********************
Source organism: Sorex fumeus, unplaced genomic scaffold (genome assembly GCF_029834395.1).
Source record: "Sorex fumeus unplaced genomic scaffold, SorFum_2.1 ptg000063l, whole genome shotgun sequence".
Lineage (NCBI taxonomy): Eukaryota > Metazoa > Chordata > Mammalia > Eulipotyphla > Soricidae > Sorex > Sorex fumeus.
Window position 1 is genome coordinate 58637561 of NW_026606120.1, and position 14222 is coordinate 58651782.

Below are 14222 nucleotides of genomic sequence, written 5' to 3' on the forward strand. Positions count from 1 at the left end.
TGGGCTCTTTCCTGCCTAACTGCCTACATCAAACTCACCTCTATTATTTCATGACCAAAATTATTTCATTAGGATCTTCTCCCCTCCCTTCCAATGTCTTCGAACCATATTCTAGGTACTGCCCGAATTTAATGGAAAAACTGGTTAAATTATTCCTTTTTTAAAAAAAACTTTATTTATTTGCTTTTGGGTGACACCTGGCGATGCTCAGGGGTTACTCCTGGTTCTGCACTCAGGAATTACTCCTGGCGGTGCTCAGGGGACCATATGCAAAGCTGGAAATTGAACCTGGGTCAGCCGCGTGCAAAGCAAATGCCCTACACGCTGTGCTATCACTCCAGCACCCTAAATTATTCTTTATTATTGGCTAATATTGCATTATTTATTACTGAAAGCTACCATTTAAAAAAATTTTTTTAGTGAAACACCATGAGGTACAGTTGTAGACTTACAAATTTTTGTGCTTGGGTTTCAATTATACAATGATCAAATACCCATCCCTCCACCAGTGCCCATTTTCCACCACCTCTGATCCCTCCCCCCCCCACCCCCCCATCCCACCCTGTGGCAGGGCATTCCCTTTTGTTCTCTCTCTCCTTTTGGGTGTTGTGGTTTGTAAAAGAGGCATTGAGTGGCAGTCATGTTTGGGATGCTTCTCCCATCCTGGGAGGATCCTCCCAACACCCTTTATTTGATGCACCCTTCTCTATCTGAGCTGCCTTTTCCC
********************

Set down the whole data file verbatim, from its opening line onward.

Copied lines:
Source organism: Sorex fumeus, unplaced genomic scaffold (genome assembly GCF_029834395.1).
Source record: "Sorex fumeus unplaced genomic scaffold, SorFum_2.1 ptg000063l, whole genome shotgun sequence".
Lineage (NCBI taxonomy): Eukaryota > Metazoa > Chordata > Mammalia > Eulipotyphla > Soricidae > Sorex > Sorex fumeus.
Window position 1 is genome coordinate 58637561 of NW_026606120.1, and position 14222 is coordinate 58651782.

Below are 14222 nucleotides of genomic sequence, written 5' to 3' on the forward strand. Positions count from 1 at the left end.
TGGGCTCTTTCCTGCCTAACTGCCTACATCAAACTCACCTCTATTATTTCATGACCAAAATTATTTCATTAGGATCTTCTCCCCTCCCTTCCAATGTCTTCGAACCATATTCTAGGTACTGCCCGAATTTAATGGAAAAACTGGTTAAATTATTCCTTTTTTAAAAAAAACTTTATTTATTTGCTTTTGGGTGACACCTGGCGATGCTCAGGGGTTACTCCTGGTTCTGCACTCAGGAATTACTCCTGGCGGTGCTCAGGGGACCATATGCAAAGCTGGAAATTGAACCTGGGTCAGCCGCGTGCAAAGCAAATGCCCTACACGCTGTGCTATCACTCCAGCACCCTAAATTATTCTTTATTATTGGCTAATATTGCATTATTTATTACTGAAAGCTACCATTTAAAAAAATTTTTTTAGTGAAACACCATGAGGTACAGTTGTAGACTTACAAATTTTTGTGCTTGGGTTTCAATTATACAATGATCAAATACCCATCCCTCCACCAGTGCCCATTTTCCACCACCTCTGATCCCTCCCCCCCCCACCCCCCCATCCCACCCTGTGGCAGGGCATTCCCTTTTGTTCTCTCTCTCCTTTTGGGTGTTGTGGTTTGTAAAAGAGGCATTGAGTGGCAGTCATGTTTGGGATGCTTCTCCCATCCTGGGAGGATCCTCCCAACACCCTTTATTTGATGCACCCTTCTCTATCTGAGCTGCCTTTTCCC